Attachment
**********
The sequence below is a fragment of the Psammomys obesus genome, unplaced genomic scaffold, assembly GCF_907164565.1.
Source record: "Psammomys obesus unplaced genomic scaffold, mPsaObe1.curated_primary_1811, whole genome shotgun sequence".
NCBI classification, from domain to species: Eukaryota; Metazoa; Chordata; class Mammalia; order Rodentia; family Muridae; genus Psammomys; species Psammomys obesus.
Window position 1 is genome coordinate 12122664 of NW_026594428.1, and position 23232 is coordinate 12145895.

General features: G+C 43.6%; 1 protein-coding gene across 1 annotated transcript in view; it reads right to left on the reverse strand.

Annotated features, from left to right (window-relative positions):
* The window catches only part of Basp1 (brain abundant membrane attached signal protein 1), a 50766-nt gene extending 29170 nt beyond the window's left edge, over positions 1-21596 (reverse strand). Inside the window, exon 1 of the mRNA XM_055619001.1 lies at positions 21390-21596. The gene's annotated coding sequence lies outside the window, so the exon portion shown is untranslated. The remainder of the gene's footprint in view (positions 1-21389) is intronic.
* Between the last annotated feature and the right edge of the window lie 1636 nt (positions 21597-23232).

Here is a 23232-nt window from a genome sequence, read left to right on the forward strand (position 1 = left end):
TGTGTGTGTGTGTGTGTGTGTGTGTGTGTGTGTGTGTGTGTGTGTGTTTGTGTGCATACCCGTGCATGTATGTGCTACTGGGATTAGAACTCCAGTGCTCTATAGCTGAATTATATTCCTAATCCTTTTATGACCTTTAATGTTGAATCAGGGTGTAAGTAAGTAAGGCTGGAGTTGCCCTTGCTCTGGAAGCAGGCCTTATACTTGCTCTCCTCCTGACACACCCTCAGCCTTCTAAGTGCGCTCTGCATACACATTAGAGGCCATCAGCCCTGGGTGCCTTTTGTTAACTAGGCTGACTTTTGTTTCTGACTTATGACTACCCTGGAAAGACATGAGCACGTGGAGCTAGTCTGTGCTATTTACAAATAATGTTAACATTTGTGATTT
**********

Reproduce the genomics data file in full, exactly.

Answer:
The sequence below is a fragment of the Psammomys obesus genome, unplaced genomic scaffold, assembly GCF_907164565.1.
Source record: "Psammomys obesus unplaced genomic scaffold, mPsaObe1.curated_primary_1811, whole genome shotgun sequence".
NCBI classification, from domain to species: Eukaryota; Metazoa; Chordata; class Mammalia; order Rodentia; family Muridae; genus Psammomys; species Psammomys obesus.
Window position 1 is genome coordinate 12122664 of NW_026594428.1, and position 23232 is coordinate 12145895.

General features: G+C 43.6%; 1 protein-coding gene across 1 annotated transcript in view; it reads right to left on the reverse strand.

Annotated features, from left to right (window-relative positions):
* The window catches only part of Basp1 (brain abundant membrane attached signal protein 1), a 50766-nt gene extending 29170 nt beyond the window's left edge, over positions 1-21596 (reverse strand). Inside the window, exon 1 of the mRNA XM_055619001.1 lies at positions 21390-21596. The gene's annotated coding sequence lies outside the window, so the exon portion shown is untranslated. The remainder of the gene's footprint in view (positions 1-21389) is intronic.
* Between the last annotated feature and the right edge of the window lie 1636 nt (positions 21597-23232).

Here is a 23232-nt window from a genome sequence, read left to right on the forward strand (position 1 = left end):
TGTGTGTGTGTGTGTGTGTGTGTGTGTGTGTGTGTGTGTGTGTGTGTTTGTGTGCATACCCGTGCATGTATGTGCTACTGGGATTAGAACTCCAGTGCTCTATAGCTGAATTATATTCCTAATCCTTTTATGACCTTTAATGTTGAATCAGGGTGTAAGTAAGTAAGGCTGGAGTTGCCCTTGCTCTGGAAGCAGGCCTTATACTTGCTCTCCTCCTGACACACCCTCAGCCTTCTAAGTGCGCTCTGCATACACATTAGAGGCCATCAGCCCTGGGTGCCTTTTGTTAACTAGGCTGACTTTTGTTTCTGACTTATGACTACCCTGGAAAGACATGAGCACGTGGAGCTAGTCTGTGCTATTTACAAATAATGTTAACATTTGTGATTT